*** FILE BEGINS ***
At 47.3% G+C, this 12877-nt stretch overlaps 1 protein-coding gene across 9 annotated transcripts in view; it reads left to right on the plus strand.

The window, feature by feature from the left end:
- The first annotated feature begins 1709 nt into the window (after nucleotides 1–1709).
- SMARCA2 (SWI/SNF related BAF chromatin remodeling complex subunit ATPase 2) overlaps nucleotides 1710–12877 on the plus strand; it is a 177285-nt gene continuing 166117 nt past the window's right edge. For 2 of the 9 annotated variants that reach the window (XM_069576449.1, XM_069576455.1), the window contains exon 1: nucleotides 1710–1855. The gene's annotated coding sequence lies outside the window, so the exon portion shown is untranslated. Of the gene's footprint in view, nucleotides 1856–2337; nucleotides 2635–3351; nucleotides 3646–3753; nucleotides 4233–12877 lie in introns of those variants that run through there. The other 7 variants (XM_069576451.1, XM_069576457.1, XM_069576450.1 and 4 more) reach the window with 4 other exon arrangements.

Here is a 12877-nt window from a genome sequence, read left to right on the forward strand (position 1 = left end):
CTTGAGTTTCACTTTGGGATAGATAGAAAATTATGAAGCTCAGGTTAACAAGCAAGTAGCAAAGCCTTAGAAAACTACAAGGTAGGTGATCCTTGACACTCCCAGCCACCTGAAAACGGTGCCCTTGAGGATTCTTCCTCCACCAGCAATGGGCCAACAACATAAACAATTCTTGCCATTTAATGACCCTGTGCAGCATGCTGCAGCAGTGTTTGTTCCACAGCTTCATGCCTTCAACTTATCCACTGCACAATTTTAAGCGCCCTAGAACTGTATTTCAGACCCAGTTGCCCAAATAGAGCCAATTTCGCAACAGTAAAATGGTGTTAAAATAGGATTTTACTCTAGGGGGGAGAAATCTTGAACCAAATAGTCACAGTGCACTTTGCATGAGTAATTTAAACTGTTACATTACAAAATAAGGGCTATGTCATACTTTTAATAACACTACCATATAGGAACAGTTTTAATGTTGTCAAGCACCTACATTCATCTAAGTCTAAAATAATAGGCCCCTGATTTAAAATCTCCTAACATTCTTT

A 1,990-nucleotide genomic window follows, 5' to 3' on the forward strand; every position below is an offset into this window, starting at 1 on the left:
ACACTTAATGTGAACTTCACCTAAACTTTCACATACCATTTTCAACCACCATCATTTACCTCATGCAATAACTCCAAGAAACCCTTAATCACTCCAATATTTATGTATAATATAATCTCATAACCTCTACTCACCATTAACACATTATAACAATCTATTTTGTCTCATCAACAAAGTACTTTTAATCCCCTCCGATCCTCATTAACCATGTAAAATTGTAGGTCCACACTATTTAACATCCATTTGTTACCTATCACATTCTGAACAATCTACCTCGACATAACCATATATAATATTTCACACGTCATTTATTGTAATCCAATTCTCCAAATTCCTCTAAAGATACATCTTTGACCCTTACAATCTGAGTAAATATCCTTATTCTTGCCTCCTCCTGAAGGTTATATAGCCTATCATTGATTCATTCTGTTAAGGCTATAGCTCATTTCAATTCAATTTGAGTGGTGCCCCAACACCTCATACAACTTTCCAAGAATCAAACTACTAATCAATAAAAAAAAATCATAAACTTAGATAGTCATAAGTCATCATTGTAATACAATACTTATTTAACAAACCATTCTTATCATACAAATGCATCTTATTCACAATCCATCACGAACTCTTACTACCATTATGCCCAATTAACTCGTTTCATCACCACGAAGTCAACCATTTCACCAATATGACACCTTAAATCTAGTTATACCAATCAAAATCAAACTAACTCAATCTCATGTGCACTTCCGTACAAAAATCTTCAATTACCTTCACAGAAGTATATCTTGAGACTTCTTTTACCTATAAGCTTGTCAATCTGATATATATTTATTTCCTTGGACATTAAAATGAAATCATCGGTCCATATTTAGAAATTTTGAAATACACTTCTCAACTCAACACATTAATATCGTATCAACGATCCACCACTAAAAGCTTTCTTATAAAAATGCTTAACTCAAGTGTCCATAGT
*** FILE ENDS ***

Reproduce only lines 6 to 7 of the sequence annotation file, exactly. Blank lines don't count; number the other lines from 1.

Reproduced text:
CTTGAGTTTCACTTTGGGATAGATAGAAAATTATGAAGCTCAGGTTAACAAGCAAGTAGCAAAGCCTTAGAAAACTACAAGGTAGGTGATCCTTGACACTCCCAGCCACCTGAAAACGGTGCCCTTGAGGATTCTTCCTCCACCAGCAATGGGCCAACAACATAAACAATTCTTGCCATTTAATGACCCTGTGCAGCATGCTGCAGCAGTGTTTGTTCCACAGCTTCATGCCTTCAACTTATCCACTGCACAATTTTAAGCGCCCTAGAACTGTATTTCAGACCCAGTTGCCCAAATAGAGCCAATTTCGCAACAGTAAAATGGTGTTAAAATAGGATTTTACTCTAGGGGGGAGAAATCTTGAACCAAATAGTCACAGTGCACTTTGCATGAGTAATTTAAACTGTTACATTACAAAATAAGGGCTATGTCATACTTTTAATAACACTACCATATAGGAACAGTTTTAATGTTGTCAAGCACCTACATTCATCTAAGTCTAAAATAATAGGCCCCTGATTTAAAATCTCCTAACATTCTTT

A 1,990-nucleotide genomic window follows, 5' to 3' on the forward strand; every position below is an offset into this window, starting at 1 on the left: